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Justices set new, laxer rules for obtaining police discipline records in court


Justices set new, laxer rules for obtaining police discipline records in court

Mar 31, 2023 | 3:14 pm ET
By Nikita Biryukov
Justices set new, laxer rules for obtaining police discipline records in court
Justice Fabiana Pierre-Louis said there’s no reason why criminal defendants should have less access to police records than the general public. (Amanda Brown for New Jersey Monitor)

The New Jersey Supreme Court this week set new rules for criminal defendants seeking to obtain internal affairs records during discovery, replacing old rules the court found placed defendants at an unfair disadvantage.

Under the new framework, a defendant can file a motion seeking specific types of information in an officer’s internal affairs file — like prior shootings, for instance — and argue that information is relevant to their case.

If a judge agrees that the information would be relevant, they would then review the records and provide relevant portions to the defense and prosecutor, subject to some redactions.

The new framework replaces a 25-year-old predecessor used by some courts that required defendants to provide evidence showing it was likely internal affairs records contained information relevant to their case before a judge would review an officer’s records.

For defendants, that system often ended in a paradox reminiscent of Joseph Heller’s “Catch-22” — they could not obtain records without knowing what was in them, and they could not know what was in the records without obtaining them.

CJ Griffin, a transparency advocate and attorney who filed a brief in the case as a representative of the Association of Criminal Defense Lawyers of New Jersey, said the old way of seeking internal affairs “used the wrong standard.”

“It places a burden upon the defendants to identify contents of a file that’s completely secret and that they don’t even know about in order to get the file,” said Griffin, who has represented the New Jersey Monitor in several legal matters.

The American Civil Liberties Union of New Jersey, the Office of the Public Defender, and the Office of the Attorney General also filed briefs in the case.

The court predicted many defendants would be able to meet the new, lower standard imposed on the disclosure of internal affairs records.

The case that spurred the change involves conflicting accounts of an East Orange police shooting.

Police claimed Andre Higgs fatally shot his romantic partner before being shot by police. Higgs said he had taken a gun from his partner and was shot while trying to surrender to police, while the shooting caused him to involuntarily discharge the gun, killing her. Higgs was charged with her murder.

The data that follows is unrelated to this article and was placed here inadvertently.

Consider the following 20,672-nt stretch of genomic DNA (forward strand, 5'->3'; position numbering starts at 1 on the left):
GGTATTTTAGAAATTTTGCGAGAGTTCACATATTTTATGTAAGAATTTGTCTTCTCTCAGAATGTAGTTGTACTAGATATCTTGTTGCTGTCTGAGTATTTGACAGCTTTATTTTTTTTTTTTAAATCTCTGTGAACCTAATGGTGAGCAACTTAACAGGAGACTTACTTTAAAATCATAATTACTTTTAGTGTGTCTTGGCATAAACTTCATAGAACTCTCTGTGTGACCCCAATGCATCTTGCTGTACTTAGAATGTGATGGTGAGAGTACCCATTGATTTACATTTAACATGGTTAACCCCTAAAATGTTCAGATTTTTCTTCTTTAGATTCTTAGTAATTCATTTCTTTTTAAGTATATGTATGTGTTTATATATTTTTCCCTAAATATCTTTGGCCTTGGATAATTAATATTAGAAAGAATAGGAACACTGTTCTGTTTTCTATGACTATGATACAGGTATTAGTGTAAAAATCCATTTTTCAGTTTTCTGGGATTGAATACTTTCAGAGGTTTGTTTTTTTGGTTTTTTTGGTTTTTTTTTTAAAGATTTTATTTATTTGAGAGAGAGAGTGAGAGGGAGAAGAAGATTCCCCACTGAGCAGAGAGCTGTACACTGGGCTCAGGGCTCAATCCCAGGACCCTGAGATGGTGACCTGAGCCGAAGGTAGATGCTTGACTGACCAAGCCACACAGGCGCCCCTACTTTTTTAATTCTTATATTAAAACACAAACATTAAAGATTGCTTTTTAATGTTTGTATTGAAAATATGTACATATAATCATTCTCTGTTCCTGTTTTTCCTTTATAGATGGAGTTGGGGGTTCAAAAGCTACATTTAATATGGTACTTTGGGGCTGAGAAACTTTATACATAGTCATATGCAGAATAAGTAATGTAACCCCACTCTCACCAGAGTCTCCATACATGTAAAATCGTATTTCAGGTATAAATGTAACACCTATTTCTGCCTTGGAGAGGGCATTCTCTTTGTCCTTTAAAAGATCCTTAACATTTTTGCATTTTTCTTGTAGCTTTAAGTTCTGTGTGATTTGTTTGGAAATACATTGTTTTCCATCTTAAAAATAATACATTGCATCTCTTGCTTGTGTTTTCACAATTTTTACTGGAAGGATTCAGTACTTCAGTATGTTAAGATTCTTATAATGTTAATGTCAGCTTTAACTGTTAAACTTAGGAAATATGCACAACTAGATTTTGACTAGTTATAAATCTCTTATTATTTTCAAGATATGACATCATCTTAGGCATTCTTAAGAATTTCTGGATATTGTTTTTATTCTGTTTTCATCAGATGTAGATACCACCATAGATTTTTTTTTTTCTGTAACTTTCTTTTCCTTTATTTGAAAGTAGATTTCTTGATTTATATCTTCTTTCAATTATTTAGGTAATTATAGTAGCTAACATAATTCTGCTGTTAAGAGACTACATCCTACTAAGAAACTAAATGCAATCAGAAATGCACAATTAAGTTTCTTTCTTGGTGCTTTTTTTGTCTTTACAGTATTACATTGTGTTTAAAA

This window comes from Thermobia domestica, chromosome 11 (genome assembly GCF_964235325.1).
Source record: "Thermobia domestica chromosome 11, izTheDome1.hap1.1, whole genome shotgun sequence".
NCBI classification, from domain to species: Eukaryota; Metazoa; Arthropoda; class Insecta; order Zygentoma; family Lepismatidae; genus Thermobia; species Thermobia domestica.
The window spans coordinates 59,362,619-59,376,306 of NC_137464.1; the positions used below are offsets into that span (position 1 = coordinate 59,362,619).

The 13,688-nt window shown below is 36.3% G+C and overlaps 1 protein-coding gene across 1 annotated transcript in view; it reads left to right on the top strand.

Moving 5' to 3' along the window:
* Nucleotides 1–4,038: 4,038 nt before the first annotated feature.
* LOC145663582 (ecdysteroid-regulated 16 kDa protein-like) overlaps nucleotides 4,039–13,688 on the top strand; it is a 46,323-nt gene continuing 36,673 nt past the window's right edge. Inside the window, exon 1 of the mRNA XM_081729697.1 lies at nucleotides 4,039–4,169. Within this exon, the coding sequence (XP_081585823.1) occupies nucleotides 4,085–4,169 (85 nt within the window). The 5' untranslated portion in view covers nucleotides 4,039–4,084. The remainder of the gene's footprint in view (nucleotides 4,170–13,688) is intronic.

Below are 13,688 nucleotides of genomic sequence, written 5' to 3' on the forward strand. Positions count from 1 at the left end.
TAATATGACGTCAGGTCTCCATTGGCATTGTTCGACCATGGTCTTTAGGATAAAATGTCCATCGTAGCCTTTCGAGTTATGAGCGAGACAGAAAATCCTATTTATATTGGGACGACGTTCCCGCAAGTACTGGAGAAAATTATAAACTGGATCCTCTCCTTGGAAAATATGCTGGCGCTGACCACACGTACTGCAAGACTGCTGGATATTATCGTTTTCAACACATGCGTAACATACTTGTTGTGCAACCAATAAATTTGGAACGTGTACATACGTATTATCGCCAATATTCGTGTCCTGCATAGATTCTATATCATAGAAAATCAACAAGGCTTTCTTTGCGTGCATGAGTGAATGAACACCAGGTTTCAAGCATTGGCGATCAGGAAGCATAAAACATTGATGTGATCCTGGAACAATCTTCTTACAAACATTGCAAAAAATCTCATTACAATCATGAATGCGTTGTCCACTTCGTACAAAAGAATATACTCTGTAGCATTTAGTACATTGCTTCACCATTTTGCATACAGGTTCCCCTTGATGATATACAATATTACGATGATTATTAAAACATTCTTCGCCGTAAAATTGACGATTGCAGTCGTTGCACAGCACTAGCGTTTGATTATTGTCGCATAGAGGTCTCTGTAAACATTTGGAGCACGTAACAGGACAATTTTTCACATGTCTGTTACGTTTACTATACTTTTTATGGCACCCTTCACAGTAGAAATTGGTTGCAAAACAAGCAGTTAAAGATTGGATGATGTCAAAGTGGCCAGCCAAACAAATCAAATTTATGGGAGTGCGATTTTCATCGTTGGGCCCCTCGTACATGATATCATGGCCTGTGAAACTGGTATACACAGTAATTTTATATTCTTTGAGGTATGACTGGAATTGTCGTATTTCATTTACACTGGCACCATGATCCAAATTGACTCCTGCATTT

Higgs’ attorneys had sought the internal affairs records of East Orange Police Officer Kemon Lee on the grounds that Lee had previously shot his gun while on duty and those incidents are relevant to Higgs’ case.

A trial court judge denied Higgs’ access to the records, and an appellate panel rejected his arguments without discussing them. A jury found Higgs guilty of murder, aggravated assault, and weapons charges.

The Supreme Court ruling reverses those decisions, orders a new trial, and says Higgs’ attorneys can question Lee about his prior shootings.

The new ruling also overturns trial court decisions in Higgs’ case that allowed a detective to opine on the presence of a gun in police dash camera footage and that allowed prosecutors to use Higgs’ past criminal convictions, some decades old, to impeach his credibility.

The Supreme Court’s decision follows other opinions and administrative actions that have increased the public’s access to police disciplinary records, including annual releases of major police disciplinary records mandated by a directive issued by former Attorney General Gurbir Grewal. The Attorney General’s Office has not released 2022’s records yet.

Meanwhile, the high court in March 2022 unanimously ruled that internal affairs records, while exempt from disclosure under the Open Public Records Act, can be released to the public under the common law right of access if the public interest outweighs privacy concerns.

The court cited the increased access as a reason for the policy shift it made Thursday.

“There is no logical reason why criminal defendants, whose life and liberty are at stake, should have less access to those records than the general public,” Justice Fabiana Pierre-Louis wrote for the court.

Open government advocates are seeking further improvements. They hope another active Supreme Court case, Gannett v. Township of Neptune, will require that governments pay attorney’s fees for lawsuits that successfully force the disclosure of public records under the common law right of access.

“We see that as a big one because, without a fee-shifting mechanism, public agencies, police departments can just deny access to internal affairs reports and know that no one could afford to sue for them,” Griffin said.

The Open Public Records Act includes a similar fee-shifting provision.

Advocates are also eyeing a bill that would make police disciplinary records subject to disclosure under OPRA, which would also allow plaintiffs to recoup attorney’s fees after successful public records lawsuits seeking police disciplinary records.